(Buffalo) As the United States hopes to be over soon with the “blizzard of the century”, which killed at least 53 people across the country in the middle of the Christmas period, the terrifying accounts of people dying in their cars or stranded by the storm for days multiplied.
The total of deaths confirmed by authorities across nine US states has reached 53, including 31 in Erie County alone which includes the city of Buffalo, New York where President Joe Biden on Monday endorsed the ’emergency state.
A higher toll is to be feared, according to the authorities, as relief progresses and clears.
The bad weather that has plagued the country for a week began to ease on Wednesday in the east and the Midwest. “This is clearly the blizzard of the century,” New York State Governor Kathy Hochul said Monday.
The US National Weather Service (NWS) predicts temperatures will rise to around 10°C by the weekend, but warns of “locally dangerous traffic conditions”.
The extreme cold that hit the United States was accompanied by heavy snowfall and strong winds, particularly in the Great Lakes region, causing chaos in road and air transport and forcing the cancellation thousands of flights around Christmas.
According to tracking site FlightAware.com, more than 5,900 flights were canceled on Tuesday and Wednesday.
Many of these flights are operated by Southwest Airlines, which has canceled more than 60% of its routes due to logistical problems, drawing reprimands from the Department of Transport, which said on Twitter “worried about the unacceptable rate of cancellations from Southwest “.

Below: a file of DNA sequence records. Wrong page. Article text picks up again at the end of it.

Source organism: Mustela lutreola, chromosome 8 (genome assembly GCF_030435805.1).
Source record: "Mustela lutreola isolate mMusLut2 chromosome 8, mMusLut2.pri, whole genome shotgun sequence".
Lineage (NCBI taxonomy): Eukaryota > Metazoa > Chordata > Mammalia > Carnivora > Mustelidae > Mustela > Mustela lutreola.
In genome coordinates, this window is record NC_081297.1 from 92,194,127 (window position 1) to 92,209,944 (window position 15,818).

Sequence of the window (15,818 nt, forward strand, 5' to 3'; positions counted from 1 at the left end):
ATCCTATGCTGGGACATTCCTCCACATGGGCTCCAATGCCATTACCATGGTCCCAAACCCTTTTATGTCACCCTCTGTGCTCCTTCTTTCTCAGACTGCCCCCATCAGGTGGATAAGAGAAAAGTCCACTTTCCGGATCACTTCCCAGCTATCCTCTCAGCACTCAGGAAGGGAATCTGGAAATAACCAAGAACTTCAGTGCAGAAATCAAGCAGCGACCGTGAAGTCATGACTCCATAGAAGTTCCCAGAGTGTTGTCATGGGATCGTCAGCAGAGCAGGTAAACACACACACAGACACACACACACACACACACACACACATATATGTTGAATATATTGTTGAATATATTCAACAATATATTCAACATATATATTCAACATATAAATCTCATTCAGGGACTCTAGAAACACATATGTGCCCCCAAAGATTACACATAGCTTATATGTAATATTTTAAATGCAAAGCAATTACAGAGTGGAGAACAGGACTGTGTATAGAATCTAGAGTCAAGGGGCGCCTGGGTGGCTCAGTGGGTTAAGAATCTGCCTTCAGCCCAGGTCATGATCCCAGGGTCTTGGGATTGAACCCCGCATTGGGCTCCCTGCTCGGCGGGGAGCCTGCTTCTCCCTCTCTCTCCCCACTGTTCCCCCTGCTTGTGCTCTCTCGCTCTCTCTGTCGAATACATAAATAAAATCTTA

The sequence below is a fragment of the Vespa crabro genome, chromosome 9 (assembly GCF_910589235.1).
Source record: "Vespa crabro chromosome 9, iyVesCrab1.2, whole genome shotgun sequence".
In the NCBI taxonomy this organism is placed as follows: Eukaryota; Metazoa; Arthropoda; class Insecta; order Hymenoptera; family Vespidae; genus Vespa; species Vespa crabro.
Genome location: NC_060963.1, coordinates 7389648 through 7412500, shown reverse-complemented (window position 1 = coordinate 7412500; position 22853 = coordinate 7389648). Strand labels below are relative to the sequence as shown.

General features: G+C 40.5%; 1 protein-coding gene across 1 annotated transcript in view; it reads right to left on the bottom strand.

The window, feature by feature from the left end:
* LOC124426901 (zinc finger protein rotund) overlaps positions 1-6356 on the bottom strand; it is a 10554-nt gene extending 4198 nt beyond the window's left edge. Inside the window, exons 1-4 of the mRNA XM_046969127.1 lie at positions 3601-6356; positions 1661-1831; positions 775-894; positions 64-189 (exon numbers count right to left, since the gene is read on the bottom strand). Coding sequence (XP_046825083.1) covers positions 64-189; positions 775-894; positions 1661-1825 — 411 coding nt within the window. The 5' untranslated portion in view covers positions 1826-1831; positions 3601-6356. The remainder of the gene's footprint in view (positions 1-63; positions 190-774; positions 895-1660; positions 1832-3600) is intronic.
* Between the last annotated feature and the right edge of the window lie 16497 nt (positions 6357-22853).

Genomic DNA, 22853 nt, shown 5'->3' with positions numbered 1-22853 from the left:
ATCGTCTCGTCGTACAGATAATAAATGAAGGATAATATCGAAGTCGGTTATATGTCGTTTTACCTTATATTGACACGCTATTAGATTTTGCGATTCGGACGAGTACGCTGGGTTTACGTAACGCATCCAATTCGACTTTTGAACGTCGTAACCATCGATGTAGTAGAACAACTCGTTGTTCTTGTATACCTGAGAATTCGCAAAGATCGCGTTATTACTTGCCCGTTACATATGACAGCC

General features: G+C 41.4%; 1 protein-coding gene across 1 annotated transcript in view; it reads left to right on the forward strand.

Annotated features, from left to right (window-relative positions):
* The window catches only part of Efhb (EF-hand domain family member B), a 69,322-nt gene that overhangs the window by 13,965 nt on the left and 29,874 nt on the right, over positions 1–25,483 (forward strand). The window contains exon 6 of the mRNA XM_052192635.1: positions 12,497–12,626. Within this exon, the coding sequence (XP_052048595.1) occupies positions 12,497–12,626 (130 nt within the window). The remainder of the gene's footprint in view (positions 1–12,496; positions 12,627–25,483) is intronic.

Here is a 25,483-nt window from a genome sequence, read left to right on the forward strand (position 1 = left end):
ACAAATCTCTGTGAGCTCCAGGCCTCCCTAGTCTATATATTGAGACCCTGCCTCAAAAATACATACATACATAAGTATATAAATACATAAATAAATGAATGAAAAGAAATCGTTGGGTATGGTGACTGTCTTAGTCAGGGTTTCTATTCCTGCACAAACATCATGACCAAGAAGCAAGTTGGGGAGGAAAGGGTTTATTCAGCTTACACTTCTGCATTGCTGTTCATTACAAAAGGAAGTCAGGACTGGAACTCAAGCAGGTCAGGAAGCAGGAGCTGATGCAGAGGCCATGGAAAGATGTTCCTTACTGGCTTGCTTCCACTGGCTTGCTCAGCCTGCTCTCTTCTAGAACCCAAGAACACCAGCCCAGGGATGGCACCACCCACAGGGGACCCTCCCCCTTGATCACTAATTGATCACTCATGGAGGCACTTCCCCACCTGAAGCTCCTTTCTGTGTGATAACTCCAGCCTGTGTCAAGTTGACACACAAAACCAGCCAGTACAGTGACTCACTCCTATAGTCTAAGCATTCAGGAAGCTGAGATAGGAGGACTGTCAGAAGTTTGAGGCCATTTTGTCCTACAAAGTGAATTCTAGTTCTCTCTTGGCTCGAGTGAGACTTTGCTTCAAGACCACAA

Southwest boss Bob Jordan said he was “really sorry” on Tuesday, assuring in a video that “a massive effort to stabilize the company” was underway.
“We are recovering from one of the worst storms we have ever seen, unfortunately with the highest death toll we have ever had in a storm,” Erie County official Mark Poloncarz said Tuesday during of a press conference. “We will never forget it,” he added.
In Buffalo, a 22-year-old woman, paralyzed for five days, died in her car, trapped by snow, according to her family. A video sent by the victim and posted by his sister shows him rolling down the window of his vehicle during the blizzard.
Buffalo resident Mark Eguliar said he was stuck at work “for more than 40 hours.”
“I’ve been in Buffalo since 1970 […] and it’s the worst thing I’ve ever seen in Buffalo,” said Joe Mergl, another resident of this large city near the border with Canada.
Buffalo Deputy Mayor Crystal Rodriguez-Dabney told CNN on Tuesday that “rescuers flew to the aid of other rescuers.”
“It was necessary to first help the relief workers so that they could go and help the population,” she explained.
Precisely, some wondered about the city’s response to the announced storm, wondering if the ban on driving should not have been decreed earlier.
“There was a lot of snow, cars were stuck and people were still trying to drive,” said Buffalo resident Chris Ortiz.
An employee of the emergency services quoted by the washington postherself stuck in her ambulance for 14 hours without food or water, said “most (emergency) calls came from people trapped in their cars”.
“The truth is, those people in stuck vehicles shouldn’t have been there,” the employee said.
City police also announced the arrest of eight individuals by its anti-looting force set up with the storm.
“These are not people stealing food, medicine, or baby diapers,” Buffalo Police Chief Joseph Gramaglia said. “They destroy shops, steal televisions, sofas, anything they can get their hands on,” he added.